It's coming through these pial collaterals, and you see that little bit of flow coming right to the tip of the aneurysm, so he really had no, there was really no significant loss of vasculature in him. And I can prove that, there's aneurysms,

there's my backward pial collateral. Well, that was a post-op MRI. It's not a movie, but you'll have to take my word for it, there was no stroke. And he did well.

as well as the chemical. In thermal RFA, the target is to get the nerve to 70 to 90 degrees, which basically then disrupts the axonal continuity.

You get this Wallerian degeneration of the nerve because you disrupt the myelin, and the axon, and the endoneurium. Basically you're doing what the surgeon does by basically stopping that conduction of the nerve. Pulsed RFA is a newer way of addressing this

and this is not entirely well understood. Basically you're doing a non-lethal ablation affecting what's called modulations. You're modulating the nerve by passing an electric current across the nerve. And what that's supposed to do is reset the nerve.

There's actually genetic changes that occur in the dorsal root ganglion based on doing this modulation. I will tell you that if I ask my colleagues on this esteemed panel, how does pulsed RFA work, they would all give me kind of funny looks, I suspect. Because it really isn't totally understood right now.

Cryoablation is similar to thermal RFA where you basically are damaging the nerve

in that case. The next subject, which is splenic steal syndrome, which is a very complex subject.

Splenic steal syndrome, or NOHAH, that's non-exclusive hepatic artery hyperprofusion basically means that the hepatic artery's open, but there's slow flow in it, so it's not anatomical. This is a hemodynamic problem. It is not an anatomical defect.

It's not a thrombosis, it's not an aneurysm, it is not a stricture, it is not a kink. The artery is a wide open pump, but flow is going through it very slowly. The idea on this is to go as proximal as possible and is to impede flow, slow down the flow,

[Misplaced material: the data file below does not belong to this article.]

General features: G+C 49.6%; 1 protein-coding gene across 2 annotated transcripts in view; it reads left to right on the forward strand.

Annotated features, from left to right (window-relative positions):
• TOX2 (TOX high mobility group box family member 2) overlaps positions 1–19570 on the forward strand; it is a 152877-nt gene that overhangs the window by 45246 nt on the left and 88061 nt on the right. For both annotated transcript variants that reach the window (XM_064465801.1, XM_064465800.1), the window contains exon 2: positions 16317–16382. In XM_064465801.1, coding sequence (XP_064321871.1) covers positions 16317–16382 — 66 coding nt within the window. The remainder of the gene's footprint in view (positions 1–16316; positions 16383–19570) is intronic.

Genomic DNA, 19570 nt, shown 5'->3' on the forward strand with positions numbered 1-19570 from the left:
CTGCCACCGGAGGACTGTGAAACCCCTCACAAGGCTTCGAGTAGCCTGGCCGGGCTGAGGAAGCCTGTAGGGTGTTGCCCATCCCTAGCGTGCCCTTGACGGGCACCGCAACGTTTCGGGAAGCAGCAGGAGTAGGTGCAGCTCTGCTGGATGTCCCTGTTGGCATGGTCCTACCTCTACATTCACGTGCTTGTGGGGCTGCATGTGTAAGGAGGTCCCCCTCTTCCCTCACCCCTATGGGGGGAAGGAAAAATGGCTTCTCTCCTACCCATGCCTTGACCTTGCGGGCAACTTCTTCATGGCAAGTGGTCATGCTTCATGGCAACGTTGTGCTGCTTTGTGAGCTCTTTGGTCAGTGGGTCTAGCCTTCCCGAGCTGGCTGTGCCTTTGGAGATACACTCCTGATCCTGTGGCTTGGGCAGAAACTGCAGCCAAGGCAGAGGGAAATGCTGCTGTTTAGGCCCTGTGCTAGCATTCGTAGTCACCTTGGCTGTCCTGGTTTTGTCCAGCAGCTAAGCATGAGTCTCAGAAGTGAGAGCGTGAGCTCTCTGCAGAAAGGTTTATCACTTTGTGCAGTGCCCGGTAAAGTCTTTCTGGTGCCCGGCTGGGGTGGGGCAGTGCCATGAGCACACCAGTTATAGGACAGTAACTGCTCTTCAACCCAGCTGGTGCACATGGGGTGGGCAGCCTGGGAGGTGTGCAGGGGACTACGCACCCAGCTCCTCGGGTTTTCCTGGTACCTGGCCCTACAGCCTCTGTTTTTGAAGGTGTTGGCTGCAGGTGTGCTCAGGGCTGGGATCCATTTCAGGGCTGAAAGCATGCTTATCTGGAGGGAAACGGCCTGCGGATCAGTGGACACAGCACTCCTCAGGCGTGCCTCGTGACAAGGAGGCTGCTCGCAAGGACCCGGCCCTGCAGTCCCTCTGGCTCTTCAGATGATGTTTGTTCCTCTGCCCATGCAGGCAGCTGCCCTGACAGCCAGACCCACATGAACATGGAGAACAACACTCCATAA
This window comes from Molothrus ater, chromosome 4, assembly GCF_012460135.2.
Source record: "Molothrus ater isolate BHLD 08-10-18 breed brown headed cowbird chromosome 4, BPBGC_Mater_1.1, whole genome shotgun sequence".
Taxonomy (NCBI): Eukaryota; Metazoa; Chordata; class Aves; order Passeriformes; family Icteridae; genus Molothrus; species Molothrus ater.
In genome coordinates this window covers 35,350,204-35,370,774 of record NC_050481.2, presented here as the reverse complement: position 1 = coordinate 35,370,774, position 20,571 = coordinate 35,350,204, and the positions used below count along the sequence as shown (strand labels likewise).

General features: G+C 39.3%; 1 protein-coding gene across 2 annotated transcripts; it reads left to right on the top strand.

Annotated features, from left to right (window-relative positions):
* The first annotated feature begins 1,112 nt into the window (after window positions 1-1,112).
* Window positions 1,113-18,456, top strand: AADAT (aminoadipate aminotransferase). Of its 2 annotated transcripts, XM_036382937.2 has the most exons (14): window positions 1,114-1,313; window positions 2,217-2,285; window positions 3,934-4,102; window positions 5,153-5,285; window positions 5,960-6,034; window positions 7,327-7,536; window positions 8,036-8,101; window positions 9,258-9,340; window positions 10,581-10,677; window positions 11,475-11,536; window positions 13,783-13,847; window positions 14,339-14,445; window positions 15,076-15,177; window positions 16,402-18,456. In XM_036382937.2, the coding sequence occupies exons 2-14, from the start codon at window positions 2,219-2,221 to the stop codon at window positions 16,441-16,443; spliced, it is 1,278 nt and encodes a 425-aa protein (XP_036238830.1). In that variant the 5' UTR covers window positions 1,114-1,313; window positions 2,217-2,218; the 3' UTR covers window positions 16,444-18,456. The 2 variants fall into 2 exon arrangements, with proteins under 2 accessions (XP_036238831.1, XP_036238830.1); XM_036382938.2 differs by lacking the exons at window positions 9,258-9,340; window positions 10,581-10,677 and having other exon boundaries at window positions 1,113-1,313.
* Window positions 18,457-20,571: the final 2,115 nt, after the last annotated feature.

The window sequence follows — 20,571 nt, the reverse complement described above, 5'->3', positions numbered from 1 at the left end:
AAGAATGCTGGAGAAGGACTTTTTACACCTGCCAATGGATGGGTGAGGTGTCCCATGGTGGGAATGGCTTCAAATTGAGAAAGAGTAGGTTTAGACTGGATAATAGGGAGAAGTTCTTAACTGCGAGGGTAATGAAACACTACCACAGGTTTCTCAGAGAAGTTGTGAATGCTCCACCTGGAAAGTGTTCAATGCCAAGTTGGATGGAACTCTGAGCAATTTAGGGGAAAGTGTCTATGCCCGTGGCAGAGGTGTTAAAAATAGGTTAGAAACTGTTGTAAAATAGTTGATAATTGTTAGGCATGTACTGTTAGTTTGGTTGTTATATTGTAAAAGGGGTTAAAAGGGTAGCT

not necessarily shut it off, but slow down the flow significantly. Go proximal as possible to allow collaterals to keep the spleen alive. It is not a splenic artery embolization where you use particles.

We've talked a little bit or touched on some of the traditional blocks, Demetrius has kind of run through some of those, so I won't be covering those. But the concept is that basically you put your needle

in the space, you inject a little contrast to make sure you're in a safe position and then you give a combination of lidocaine and a longer acting agent like bupivacaine with a steroid and then that's the block. Once you've done that and diagnosed that that's actually

addressed the problem and is addressing the pain, you can then move on to the neurolysis and ablation where you're sort of more permanently blocking that. We started incorporating some of the more complex sympathetic blocks into our practice which really, many of the pain specialists out there

shy away from because they're much more heavily reliant on imaging and that's where we shine, and that's where you all come in to help us to use the guidance techniques that William talked about to sort of get us to some of these more difficult places to reach.